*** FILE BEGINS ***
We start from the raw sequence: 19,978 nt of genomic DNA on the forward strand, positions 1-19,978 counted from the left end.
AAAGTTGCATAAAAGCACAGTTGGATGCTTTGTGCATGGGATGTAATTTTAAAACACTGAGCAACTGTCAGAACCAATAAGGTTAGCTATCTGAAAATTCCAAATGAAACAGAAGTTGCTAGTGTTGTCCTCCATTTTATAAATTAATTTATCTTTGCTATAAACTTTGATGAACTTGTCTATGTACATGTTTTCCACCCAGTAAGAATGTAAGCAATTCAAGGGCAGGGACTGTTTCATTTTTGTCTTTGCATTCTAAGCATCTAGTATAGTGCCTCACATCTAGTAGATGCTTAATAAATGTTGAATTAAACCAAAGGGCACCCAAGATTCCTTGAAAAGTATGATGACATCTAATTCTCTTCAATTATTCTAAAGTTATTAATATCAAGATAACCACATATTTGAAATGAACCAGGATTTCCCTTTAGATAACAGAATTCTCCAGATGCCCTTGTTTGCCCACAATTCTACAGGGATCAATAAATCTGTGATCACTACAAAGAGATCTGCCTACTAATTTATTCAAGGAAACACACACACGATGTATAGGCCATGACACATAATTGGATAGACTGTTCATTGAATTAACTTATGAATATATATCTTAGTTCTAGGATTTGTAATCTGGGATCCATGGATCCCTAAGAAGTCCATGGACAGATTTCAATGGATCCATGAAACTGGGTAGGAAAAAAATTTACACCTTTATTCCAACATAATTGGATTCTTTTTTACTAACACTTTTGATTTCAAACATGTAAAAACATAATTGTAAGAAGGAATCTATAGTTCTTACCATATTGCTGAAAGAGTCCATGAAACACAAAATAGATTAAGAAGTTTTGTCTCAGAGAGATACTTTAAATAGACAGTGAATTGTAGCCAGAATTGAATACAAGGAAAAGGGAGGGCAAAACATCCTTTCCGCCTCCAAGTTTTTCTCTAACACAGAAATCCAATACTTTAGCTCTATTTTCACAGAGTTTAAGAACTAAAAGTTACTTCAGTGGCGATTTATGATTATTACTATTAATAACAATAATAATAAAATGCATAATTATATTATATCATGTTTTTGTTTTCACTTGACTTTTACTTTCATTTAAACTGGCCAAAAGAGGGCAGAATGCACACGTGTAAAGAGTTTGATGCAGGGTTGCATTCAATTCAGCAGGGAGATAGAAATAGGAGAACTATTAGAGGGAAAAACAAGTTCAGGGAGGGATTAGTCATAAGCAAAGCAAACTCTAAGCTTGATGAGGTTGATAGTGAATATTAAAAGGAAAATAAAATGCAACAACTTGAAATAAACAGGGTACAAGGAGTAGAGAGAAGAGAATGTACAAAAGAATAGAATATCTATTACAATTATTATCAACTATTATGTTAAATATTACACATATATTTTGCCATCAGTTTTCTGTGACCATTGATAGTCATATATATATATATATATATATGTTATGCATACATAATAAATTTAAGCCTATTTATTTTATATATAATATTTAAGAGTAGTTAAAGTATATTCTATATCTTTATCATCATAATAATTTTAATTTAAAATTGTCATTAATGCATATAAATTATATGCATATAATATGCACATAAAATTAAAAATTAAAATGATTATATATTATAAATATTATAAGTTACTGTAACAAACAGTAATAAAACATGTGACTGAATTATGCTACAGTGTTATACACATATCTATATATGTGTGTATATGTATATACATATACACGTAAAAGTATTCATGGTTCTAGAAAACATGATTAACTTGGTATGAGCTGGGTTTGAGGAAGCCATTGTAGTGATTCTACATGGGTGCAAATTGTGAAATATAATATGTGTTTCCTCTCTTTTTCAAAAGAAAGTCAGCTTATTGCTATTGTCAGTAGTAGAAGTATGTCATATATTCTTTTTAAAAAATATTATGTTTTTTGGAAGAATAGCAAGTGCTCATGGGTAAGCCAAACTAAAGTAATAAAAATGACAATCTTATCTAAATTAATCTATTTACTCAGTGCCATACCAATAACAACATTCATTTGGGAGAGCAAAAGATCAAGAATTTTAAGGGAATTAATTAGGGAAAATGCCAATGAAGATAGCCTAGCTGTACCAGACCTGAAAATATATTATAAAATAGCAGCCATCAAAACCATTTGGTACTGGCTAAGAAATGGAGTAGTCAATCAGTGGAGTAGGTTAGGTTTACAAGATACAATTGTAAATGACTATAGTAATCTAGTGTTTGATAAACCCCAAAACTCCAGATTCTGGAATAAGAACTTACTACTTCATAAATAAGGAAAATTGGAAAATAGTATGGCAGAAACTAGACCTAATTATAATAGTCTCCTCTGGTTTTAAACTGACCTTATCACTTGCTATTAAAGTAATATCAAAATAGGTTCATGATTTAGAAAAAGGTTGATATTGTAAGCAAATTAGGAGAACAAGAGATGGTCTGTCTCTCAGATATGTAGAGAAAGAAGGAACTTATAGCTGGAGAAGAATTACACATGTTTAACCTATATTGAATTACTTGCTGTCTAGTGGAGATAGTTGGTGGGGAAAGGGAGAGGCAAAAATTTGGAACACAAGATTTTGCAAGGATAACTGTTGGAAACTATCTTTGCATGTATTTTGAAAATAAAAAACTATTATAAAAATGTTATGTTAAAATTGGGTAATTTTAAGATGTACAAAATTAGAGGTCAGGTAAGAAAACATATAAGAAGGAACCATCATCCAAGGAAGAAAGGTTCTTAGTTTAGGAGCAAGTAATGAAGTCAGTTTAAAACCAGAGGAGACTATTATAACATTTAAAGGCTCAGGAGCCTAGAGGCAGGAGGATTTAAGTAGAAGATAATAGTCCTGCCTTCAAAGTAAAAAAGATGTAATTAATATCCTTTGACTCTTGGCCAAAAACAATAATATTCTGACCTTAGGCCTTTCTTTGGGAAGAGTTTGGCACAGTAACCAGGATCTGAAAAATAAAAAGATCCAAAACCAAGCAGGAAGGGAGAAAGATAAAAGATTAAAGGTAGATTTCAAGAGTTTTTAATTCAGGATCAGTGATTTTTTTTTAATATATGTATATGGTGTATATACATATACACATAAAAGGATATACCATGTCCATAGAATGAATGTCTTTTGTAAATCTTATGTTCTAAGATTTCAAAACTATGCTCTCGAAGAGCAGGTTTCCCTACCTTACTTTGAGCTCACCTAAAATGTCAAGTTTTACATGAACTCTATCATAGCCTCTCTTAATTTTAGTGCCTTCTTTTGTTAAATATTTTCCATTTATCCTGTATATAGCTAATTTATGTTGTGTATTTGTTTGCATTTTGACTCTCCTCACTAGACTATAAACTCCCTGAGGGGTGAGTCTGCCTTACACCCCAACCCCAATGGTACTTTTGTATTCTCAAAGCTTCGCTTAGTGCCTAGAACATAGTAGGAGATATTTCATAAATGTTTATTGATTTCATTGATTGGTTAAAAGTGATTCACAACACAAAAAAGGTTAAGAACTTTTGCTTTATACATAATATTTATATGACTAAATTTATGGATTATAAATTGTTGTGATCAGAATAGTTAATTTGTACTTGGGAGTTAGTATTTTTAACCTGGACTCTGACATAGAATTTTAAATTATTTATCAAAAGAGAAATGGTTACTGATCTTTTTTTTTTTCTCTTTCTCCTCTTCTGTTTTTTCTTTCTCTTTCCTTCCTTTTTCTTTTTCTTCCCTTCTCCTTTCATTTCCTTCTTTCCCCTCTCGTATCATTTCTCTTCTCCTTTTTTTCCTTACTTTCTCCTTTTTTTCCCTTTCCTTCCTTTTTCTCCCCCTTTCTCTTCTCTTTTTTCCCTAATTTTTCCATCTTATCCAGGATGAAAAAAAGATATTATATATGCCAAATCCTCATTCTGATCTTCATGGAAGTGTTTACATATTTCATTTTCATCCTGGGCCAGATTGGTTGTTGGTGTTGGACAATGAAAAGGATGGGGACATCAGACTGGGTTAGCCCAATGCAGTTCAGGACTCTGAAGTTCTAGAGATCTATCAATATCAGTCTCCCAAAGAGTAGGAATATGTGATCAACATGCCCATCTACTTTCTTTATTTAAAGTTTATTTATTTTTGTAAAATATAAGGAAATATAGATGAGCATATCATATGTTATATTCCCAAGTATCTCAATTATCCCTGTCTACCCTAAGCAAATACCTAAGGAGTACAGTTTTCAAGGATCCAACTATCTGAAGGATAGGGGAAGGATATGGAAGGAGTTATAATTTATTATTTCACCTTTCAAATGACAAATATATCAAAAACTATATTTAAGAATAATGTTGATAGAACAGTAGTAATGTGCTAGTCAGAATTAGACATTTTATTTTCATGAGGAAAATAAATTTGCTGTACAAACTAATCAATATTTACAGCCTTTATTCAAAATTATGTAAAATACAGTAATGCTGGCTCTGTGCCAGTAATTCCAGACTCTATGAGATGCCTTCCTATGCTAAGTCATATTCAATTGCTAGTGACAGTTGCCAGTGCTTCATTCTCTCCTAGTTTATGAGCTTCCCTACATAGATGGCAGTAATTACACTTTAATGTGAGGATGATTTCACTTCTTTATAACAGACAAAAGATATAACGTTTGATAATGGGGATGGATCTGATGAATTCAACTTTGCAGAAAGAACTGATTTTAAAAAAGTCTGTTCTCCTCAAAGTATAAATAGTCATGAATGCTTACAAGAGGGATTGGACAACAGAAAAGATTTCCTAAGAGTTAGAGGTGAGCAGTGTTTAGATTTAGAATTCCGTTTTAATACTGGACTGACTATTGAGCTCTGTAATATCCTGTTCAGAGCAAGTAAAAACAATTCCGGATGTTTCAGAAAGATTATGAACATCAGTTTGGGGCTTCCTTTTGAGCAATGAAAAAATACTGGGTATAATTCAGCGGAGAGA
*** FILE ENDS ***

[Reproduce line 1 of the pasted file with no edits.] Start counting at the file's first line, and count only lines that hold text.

We start from the raw sequence: 19,978 nt of genomic DNA on the forward strand, positions 1-19,978 counted from the left end.